Visit the Artists of the Madawaska Valley

Solar Woodcuts

Solar Woodcuts
Ron Tremback & Patti Robertson
Summer tour and Fall tour
251 Queen St., Killaloe
On the southern edge of Killaloe, on the east side of the Queen St. (Hwy. 512).
Open year-round by appointment

Ron Tremback and Patti Robertson have designed and created fretwork and pyrography full time since 1992. As well as making the more traditional subjects such as, wildlife and silhouettes, they are well known for their more esoteric subjects, such as, Celtic designs and ancient symbolism.

Ron sets up, saws, and contributes to the design process. Ron has been an artisan for more than 50 years, making everything from moccasins to houses and cabins. His love of fine detail and intricate designs led him to become a professional fretwork craftsman 32 years ago.

In addition to the wood burning (pyrography), Patti draws the patterns, creating an eclectic mix of images to produce their 450 current designs. She also assembles and finishes the fretwork items. Patti has more than 40 years experience as an artisan creating many different kinds of arts and crafts. She has experience in weaving, knitting, and sewing and has formal training in upholstery. She has also done paper making and beeswax candle making, and has given workshops in these art forms.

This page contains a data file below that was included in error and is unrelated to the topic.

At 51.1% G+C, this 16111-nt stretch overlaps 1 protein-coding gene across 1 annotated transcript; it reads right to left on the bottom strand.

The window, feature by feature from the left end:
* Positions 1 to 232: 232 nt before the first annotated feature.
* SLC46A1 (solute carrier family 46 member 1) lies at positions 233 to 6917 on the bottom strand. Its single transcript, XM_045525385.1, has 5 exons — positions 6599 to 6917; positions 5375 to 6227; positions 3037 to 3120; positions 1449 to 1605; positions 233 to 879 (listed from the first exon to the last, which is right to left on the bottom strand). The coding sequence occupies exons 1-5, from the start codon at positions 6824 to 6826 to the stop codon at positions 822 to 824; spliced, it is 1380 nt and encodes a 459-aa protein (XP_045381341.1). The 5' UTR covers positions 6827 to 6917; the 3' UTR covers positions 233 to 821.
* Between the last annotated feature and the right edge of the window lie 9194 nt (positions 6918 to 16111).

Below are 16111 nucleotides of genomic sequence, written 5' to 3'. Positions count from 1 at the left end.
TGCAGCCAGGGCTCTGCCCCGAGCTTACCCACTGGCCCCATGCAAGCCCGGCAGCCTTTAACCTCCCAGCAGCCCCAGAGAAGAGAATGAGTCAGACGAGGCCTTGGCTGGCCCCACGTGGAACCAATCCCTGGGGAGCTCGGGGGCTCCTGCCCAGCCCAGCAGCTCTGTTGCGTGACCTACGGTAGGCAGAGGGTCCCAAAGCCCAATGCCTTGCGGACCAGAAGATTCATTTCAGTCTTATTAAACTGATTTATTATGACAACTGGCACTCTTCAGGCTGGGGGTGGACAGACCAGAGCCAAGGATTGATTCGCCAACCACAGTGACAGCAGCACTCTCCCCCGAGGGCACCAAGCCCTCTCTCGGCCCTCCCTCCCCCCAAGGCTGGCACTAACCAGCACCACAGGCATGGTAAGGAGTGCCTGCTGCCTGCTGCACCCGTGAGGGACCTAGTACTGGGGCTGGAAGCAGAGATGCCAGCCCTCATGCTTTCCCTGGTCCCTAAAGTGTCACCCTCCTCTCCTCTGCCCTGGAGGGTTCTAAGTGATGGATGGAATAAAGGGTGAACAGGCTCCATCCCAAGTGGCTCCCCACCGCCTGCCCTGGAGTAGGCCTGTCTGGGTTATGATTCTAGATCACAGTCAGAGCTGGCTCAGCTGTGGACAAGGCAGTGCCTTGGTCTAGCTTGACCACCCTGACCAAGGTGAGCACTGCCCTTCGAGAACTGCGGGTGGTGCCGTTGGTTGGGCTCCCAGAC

They have now exhibited at more than 480 juried arts and craft shows during their 32 years of creating fretwork and pyrography.

Often people ask Ron and Patti if they use a laser machine or some other computer controlled device to produce their fretwork. The answer to this is a definite “no” as they produce their creations using similar techniques to those that have been in use for centuries.

Fretwork involves the intricate sawing of wood with many inside cutouts. The first stage of the process is creating the design. In the design process, Patti not only needs to produce inspiring designs, but they must be structurally sound and still be one piece of wood at the end of the process.

Ron uses special laminated and solid hardwoods to provide structural integrity to Patti’s intricate designs. After selection, Ron glues the paper design to the wood with non-permanent glue. Next he drills holes in the areas to be cut out to provide entry points for the saw blade. The next stage is the sawing of the wood with a scroll saw. Ron uses many different sizes and varieties of blades depending on the thickness and species of wood and the amount of fine detail in the pattern. The blade is threaded through an entry hole and connected to the saw, the piece is cut out, the blade is disconnected, and the process is repeated until the piece is finished. They then give the project a final sanding by hand and clean up the cuts with needle files and small sandpaper strips. The final stage of the process is dipping each piece into a special non-toxic wood finish both to bring out the natural beauty of the wood and to protect the piece. Patti also uses pyrography (wood burning) to accent some of their creations.

Ron and Patti treat their business as a very serious (and fun!) endeavour with creativity, quality, and customer service their main considerations.